Tabor and Penury, the racks of Pain,
Disease, and Sorrow's weeping train,

And Death, sad refuge from the storms of Fate!
The fond complaint, my song, disprove,
And justify the laws of Jove.

Say, has he given in vain the heavenly Muse?
Night, and all her sickly dews,

Her spectres wan, and birds of boding cry,
He gives to range the dreary sky:

Till down the eastern cliffs afar
Hyperion's march they spy, and glittering shafts of

war.

Hark, his hands the lyre explore!

Bright-ey'd Fancy, hovering o'er,
Scatters from her pictur'd urn

Thoughts that breathe, and words that burn.
But ah! 'tis heard no more-

Oh! lyre divine, what daring spirit
Wakes thee now? though he inherit
Nor the pride, nor ample pinion,
That the Theban eagle bear,
Sailing with supreme dominion

In climes beyond the solar road,
Where shaggy forms o'er ice-built mountains roam, Through the azure deep of air:
The Muse has broke the twilight gloom

To cheer the shivering native's dull abode.
And oft, beneath the odorous shade

Of Chili's boundless forests laid,

She deigns to hear the savage youth repeat,
In loose numbers wildly sweet,

Their feather-cinctur'd chiefs, and dusky loves.
Her track, where'er the goddess roves,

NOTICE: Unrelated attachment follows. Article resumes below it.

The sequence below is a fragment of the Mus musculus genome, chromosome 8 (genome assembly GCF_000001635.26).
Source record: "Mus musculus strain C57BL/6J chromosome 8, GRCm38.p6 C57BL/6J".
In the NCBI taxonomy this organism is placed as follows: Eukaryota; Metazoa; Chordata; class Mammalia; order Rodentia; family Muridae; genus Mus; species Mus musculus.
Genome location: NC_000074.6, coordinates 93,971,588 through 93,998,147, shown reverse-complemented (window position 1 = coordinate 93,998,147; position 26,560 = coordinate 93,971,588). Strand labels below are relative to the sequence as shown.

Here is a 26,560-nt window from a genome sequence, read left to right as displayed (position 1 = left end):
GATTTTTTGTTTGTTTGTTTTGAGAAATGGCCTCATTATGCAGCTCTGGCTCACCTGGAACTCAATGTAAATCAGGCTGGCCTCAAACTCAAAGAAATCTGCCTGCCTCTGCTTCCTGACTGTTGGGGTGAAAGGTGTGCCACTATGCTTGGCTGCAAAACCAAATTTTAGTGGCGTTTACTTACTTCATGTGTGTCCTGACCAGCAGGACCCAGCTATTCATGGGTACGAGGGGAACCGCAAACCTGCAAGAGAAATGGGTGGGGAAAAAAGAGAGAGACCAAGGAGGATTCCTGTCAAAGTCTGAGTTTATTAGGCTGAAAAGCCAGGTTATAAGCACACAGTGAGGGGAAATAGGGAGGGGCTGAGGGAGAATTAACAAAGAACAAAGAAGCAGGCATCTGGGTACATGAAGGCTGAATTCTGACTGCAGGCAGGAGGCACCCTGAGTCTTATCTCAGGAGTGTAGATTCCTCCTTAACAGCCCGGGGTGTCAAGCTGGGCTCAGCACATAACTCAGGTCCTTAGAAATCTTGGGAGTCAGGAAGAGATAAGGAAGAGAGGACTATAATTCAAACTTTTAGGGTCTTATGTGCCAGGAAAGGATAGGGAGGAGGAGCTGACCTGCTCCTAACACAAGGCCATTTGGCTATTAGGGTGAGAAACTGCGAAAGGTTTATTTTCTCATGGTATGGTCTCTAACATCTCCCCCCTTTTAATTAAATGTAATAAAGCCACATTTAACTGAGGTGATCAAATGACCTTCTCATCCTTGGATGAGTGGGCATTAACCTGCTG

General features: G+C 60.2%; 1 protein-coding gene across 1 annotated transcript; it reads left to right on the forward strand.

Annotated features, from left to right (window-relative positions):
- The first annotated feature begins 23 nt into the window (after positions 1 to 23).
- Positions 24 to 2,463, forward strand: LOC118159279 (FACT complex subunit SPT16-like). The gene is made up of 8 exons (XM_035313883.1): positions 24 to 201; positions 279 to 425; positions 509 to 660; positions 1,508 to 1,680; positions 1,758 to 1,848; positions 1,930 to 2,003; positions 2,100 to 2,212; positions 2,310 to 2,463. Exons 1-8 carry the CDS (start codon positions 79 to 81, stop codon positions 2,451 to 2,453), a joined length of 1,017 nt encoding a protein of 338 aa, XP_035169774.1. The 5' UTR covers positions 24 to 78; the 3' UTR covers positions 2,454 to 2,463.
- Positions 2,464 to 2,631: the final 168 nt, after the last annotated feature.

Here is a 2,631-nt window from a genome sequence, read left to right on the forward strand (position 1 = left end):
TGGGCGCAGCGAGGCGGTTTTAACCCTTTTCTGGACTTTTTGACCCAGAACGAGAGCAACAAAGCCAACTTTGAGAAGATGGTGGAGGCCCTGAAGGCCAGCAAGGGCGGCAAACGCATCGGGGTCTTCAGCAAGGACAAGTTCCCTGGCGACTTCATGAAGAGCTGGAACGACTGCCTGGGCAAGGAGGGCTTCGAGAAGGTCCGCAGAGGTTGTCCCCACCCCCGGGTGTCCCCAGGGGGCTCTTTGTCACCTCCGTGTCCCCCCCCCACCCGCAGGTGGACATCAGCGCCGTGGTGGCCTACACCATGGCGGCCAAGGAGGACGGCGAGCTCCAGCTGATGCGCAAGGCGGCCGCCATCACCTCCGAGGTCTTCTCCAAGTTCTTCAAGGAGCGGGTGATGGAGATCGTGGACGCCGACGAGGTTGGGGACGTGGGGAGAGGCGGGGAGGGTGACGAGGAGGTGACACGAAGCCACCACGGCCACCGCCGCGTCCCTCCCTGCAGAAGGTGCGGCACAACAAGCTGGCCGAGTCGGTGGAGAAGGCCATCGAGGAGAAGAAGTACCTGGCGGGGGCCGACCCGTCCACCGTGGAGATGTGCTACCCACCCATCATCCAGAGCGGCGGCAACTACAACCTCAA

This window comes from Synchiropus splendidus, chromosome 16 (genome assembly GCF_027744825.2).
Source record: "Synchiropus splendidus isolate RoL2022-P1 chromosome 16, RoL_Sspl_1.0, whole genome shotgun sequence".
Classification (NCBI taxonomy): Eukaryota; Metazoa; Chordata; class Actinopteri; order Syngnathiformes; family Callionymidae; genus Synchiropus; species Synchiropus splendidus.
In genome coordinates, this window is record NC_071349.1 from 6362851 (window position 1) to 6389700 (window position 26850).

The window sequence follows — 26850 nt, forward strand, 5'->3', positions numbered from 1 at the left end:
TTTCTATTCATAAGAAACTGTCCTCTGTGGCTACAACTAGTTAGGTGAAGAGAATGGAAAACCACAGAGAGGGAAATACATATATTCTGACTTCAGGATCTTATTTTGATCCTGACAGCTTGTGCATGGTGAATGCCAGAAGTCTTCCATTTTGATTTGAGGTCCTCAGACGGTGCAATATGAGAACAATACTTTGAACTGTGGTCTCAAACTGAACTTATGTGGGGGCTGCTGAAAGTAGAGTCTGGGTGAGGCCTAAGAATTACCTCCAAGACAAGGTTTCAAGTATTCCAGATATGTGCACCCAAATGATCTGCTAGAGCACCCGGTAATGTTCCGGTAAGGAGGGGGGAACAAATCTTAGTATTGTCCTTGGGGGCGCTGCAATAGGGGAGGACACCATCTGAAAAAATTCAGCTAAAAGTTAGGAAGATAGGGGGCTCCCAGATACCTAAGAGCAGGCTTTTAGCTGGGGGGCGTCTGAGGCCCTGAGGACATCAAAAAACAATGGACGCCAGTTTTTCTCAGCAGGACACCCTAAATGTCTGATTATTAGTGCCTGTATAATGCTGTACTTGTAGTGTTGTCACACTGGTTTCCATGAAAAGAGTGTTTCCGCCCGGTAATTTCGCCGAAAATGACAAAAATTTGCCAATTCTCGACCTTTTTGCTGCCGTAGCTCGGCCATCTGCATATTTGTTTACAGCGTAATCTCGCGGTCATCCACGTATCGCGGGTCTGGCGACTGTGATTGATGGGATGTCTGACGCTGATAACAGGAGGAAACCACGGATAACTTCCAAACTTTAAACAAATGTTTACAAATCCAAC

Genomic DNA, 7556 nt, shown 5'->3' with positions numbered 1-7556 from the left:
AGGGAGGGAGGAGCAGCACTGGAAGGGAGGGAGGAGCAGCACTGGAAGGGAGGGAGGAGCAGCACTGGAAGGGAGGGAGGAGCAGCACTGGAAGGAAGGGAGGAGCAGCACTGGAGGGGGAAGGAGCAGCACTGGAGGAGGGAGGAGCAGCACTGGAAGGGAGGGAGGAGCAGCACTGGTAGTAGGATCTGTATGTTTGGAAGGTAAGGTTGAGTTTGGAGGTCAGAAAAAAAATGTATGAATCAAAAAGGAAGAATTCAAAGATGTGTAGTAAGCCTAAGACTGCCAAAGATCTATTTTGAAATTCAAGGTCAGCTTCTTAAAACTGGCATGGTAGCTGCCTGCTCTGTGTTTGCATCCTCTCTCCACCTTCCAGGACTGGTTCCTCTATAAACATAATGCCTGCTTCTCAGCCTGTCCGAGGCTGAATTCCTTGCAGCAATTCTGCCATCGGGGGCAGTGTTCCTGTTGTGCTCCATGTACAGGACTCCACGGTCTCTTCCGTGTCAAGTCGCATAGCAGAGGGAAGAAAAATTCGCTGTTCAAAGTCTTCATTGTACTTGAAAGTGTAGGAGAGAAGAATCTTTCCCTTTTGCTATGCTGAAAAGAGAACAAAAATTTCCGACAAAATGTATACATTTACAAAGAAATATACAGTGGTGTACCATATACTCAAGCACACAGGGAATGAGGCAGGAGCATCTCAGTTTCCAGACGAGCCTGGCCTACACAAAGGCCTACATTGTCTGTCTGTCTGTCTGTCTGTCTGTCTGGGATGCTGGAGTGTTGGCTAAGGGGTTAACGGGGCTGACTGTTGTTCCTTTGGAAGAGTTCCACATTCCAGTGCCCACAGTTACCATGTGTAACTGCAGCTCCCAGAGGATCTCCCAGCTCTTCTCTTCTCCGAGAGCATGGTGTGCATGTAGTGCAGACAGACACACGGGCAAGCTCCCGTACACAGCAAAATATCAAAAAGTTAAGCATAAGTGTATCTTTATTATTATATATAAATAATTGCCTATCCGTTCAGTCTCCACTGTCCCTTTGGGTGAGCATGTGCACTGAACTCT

Glory pursue, and generous Shame,

Th' unconquerable mind, and Freedom's holy flame.

[blocks in formation]

Thine too these golden keys, immortal boy!
This can unlock the gates of Joy;

Of Horror that, and thrilling fears,

Or ope the sacred source of sympathetic tears

Left their Parnassus, for the Latian plains.
Alike they scorn the pomp of tyrant-power,

And coward Vice, that revels in her chains.
When Latium had her lofty spirit lost,
They sought, oh Albion! next thy sea-encircled coast.

III.

Far from the Sun and summer-gale,

In thy green lap was Nature's darling* laid,
What time, where lucid Avon stray'd,

To him the mighty mother did unveil
Her awful face: the dauntless child
Stretch'd forth his little arms, and smil'd.
"This pencil take," she said, "whose colors clear
Richly paint the vernal year:

* Shakespeare.

Nor second he,† that rode sublime

Upon the seraph-wings of Ecstasy,
The secrets of th' abyss to spy.